Allen gives the Heat the offensive flexibility that they had been lacking before. With this new scoring option, the Heat will be even more dangerous as they defend their title.
Mayo had been poised for a huge free-agent payout. He had been the only scoring option off the bench for the Memphis Grizzlies during the 2011-12 season. Mayo averaged 12.6 points per game on 40.8 percent shooting.
His scoring profile slipped hard in the playoff series against the Los Angeles Clippers. Mayo averaged 8.9 points per game on 27.4 percent shooting. Mayo scored five points per game on 18.2 percent shooting in the last five games of the seven-game series.
That delivered a huge blow to the free-agent star of the fourth-year pro. Teams that would have given him $10 million would have wanted someone who could hit shots effectively and deliver when it matters most. Mayo didn't show that he was capable of doing that in the playoffs against the Clippers.
Mayo ended up receiving $8.5 million in a two-year deal from the Dallas Mavericks. The sum was less than what he might have hoped for.
Nonetheless, that's what he earned, based on his postseason performance.
Jodie Meeks was one of the most exciting free agents on the market this offseason due to his great scoring ability. In his second season (2010-11), he averaged 10.5 points in 27.9 minutes per game while shooting 42.5 percent from the field. This past season, he averaged 8.4 points in 24.9 minutes per game.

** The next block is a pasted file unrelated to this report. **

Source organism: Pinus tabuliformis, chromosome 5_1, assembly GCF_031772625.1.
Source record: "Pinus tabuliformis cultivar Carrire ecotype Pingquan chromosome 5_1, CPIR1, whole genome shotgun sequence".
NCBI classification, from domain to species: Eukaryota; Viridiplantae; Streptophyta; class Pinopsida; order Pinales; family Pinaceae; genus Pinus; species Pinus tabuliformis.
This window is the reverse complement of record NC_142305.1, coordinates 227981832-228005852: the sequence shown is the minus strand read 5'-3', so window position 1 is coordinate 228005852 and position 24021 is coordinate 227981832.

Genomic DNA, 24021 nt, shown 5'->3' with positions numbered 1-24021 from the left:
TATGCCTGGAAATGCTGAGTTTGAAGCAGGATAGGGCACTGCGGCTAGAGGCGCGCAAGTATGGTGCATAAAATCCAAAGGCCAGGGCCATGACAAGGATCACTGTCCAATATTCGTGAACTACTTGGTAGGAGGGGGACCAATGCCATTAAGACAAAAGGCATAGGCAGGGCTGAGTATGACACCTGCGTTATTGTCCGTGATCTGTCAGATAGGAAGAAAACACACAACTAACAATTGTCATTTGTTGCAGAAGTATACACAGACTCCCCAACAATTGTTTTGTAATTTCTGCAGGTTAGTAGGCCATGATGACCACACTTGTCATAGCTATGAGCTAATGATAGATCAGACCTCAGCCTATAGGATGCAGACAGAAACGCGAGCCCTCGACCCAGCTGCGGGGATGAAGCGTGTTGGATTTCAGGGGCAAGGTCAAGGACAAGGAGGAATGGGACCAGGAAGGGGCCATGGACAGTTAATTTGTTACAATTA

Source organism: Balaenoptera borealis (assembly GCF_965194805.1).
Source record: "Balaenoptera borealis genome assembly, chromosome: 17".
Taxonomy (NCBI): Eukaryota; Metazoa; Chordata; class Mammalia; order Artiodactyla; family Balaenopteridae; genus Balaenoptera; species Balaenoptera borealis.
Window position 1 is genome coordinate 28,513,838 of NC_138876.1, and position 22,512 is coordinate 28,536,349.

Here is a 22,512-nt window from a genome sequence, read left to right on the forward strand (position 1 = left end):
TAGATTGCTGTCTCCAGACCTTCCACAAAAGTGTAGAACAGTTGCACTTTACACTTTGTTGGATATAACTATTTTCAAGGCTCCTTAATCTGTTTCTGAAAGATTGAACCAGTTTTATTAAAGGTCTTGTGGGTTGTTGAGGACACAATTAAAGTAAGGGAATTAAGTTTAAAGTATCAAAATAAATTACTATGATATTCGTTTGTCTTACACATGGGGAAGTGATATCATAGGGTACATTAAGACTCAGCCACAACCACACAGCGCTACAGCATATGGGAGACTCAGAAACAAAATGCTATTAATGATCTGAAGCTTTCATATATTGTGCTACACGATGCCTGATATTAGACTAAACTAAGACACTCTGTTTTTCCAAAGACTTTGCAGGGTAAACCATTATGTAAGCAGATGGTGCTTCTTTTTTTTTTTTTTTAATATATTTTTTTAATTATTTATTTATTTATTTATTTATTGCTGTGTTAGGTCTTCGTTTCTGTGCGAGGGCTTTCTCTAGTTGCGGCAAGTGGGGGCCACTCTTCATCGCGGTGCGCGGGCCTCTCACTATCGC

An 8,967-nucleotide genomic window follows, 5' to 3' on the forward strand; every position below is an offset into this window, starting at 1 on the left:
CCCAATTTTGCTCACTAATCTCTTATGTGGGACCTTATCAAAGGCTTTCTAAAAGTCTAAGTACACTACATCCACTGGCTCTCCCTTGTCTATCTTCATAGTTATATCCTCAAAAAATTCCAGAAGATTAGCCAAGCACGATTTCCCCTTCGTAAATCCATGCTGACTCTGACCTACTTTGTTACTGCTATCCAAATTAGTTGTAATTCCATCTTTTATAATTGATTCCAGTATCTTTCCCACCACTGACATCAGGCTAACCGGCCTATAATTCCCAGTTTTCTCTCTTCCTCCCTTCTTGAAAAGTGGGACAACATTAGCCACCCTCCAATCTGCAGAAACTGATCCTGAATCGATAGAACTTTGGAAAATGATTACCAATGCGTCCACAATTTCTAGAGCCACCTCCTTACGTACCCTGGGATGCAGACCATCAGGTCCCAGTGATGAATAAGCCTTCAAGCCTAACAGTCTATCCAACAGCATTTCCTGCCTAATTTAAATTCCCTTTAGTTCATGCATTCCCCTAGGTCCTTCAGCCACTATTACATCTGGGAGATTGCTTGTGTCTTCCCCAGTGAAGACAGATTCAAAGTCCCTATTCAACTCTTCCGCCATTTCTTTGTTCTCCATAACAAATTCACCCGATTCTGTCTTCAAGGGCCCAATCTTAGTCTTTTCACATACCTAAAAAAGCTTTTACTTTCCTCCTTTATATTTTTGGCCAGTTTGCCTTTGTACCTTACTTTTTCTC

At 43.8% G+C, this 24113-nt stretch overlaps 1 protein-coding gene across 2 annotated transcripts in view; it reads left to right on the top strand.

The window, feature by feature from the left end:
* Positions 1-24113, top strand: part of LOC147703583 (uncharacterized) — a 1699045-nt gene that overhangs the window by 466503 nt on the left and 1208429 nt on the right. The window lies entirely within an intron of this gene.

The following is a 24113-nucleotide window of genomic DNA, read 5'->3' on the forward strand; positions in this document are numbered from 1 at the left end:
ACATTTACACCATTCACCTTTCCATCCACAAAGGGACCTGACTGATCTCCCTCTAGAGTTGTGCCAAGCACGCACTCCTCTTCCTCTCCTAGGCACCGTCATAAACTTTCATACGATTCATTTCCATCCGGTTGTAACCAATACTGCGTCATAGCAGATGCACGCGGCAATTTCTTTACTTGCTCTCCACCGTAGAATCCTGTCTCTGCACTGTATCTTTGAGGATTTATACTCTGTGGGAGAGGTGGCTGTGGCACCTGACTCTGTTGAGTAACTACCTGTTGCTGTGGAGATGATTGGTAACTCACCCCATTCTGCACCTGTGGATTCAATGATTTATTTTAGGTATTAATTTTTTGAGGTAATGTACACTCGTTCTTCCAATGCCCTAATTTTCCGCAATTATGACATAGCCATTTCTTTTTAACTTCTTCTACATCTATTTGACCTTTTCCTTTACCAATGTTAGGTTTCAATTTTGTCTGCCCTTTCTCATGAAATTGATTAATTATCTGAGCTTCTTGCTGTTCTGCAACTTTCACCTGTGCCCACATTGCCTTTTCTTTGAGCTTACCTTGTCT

He's also a solid three-point shooter, hitting 39.7 percent from downtown in 2010-11 and 36.5 percent in 2011-12.
Meeks' scoring potential was evident to the Los Angeles Lakers, who gave him a two-year, $3 million deal, with the second year being an option year.
Meeks will start out as a backup, but he should be able to push himself into a starting role in this aging backcourt. If he can further his skills as a scorer and continue to improve his defense, then he could replace Metta World Peace in the lineup, making it a three-guard lineup.
The former second-round pick from Kentucky will at least deepen the Lakers' bench for now. His ability to put up a good amount of points while not playing a tremendous amount of minutes will be extremely valuable to the Lakers.
The Boston Celtics did a wonderful job of putting money to poor use by handing Jeff Green a four-year, $36 million contract.
That's right. The same Jeff Green who had heart surgery last year.
Green wasn't any sort of up-and-comer before his heart surgery. He averaged 16.5, 15.1 and 13.3 points per game in 2008-09, 2009-10 and 2010-11, respectively.
He's a 44.5 percent shooter for his career, which is unspectacular for someone who hangs his hat on his shooting ability.
Whether he'll come back to his pre-surgery level is questionable. To say that he'll score enough to be worth his pay is even more difficult.
Ramon Sessions might have thought he could do better for himself by not taking the $4.5 million option that was on the table for him to re-up with the Lakers.
Instead, he ended up with a far worse team.
Sessions ended up signing with the Charlotte Bobcats, who set the record for lowest winning percentage in NBA history last season.
Nothing says "off course" like going from a perennial playoff team to the worst team in the NBA.
Sessions will have to wait around for a few years—at least—as Michael Kidd-Gilchrist and Bismack Biyombo develop in order to taste postseason action with Charlotte.